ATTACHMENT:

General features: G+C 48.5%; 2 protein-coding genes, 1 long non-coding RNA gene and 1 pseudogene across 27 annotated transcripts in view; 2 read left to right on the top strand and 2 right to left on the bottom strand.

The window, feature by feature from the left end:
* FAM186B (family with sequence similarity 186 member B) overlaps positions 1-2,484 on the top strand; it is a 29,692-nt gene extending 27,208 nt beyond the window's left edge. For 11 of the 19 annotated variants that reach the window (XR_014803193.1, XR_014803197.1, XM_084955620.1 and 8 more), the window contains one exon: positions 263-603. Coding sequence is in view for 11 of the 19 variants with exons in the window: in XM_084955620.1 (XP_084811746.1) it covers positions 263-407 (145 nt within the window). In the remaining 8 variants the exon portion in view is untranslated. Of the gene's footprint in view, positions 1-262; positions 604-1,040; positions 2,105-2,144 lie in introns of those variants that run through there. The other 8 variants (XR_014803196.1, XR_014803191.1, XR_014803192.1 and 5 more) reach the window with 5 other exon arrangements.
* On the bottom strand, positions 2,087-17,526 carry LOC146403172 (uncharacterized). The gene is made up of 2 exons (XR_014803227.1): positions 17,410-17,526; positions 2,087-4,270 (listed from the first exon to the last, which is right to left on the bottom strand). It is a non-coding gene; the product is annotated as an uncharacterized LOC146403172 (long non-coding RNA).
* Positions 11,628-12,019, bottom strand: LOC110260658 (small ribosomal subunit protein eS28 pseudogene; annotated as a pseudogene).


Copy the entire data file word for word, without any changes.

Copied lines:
General features: G+C 48.5%; 2 protein-coding genes, 1 long non-coding RNA gene and 1 pseudogene across 27 annotated transcripts in view; 2 read left to right on the top strand and 2 right to left on the bottom strand.

The window, feature by feature from the left end:
* FAM186B (family with sequence similarity 186 member B) overlaps positions 1-2,484 on the top strand; it is a 29,692-nt gene extending 27,208 nt beyond the window's left edge. For 11 of the 19 annotated variants that reach the window (XR_014803193.1, XR_014803197.1, XM_084955620.1 and 8 more), the window contains one exon: positions 263-603. Coding sequence is in view for 11 of the 19 variants with exons in the window: in XM_084955620.1 (XP_084811746.1) it covers positions 263-407 (145 nt within the window). In the remaining 8 variants the exon portion in view is untranslated. Of the gene's footprint in view, positions 1-262; positions 604-1,040; positions 2,105-2,144 lie in introns of those variants that run through there. The other 8 variants (XR_014803196.1, XR_014803191.1, XR_014803192.1 and 5 more) reach the window with 5 other exon arrangements.
* On the bottom strand, positions 2,087-17,526 carry LOC146403172 (uncharacterized). The gene is made up of 2 exons (XR_014803227.1): positions 17,410-17,526; positions 2,087-4,270 (listed from the first exon to the last, which is right to left on the bottom strand). It is a non-coding gene; the product is annotated as an uncharacterized LOC146403172 (long non-coding RNA).
* Positions 11,628-12,019, bottom strand: LOC110260658 (small ribosomal subunit protein eS28 pseudogene; annotated as a pseudogene).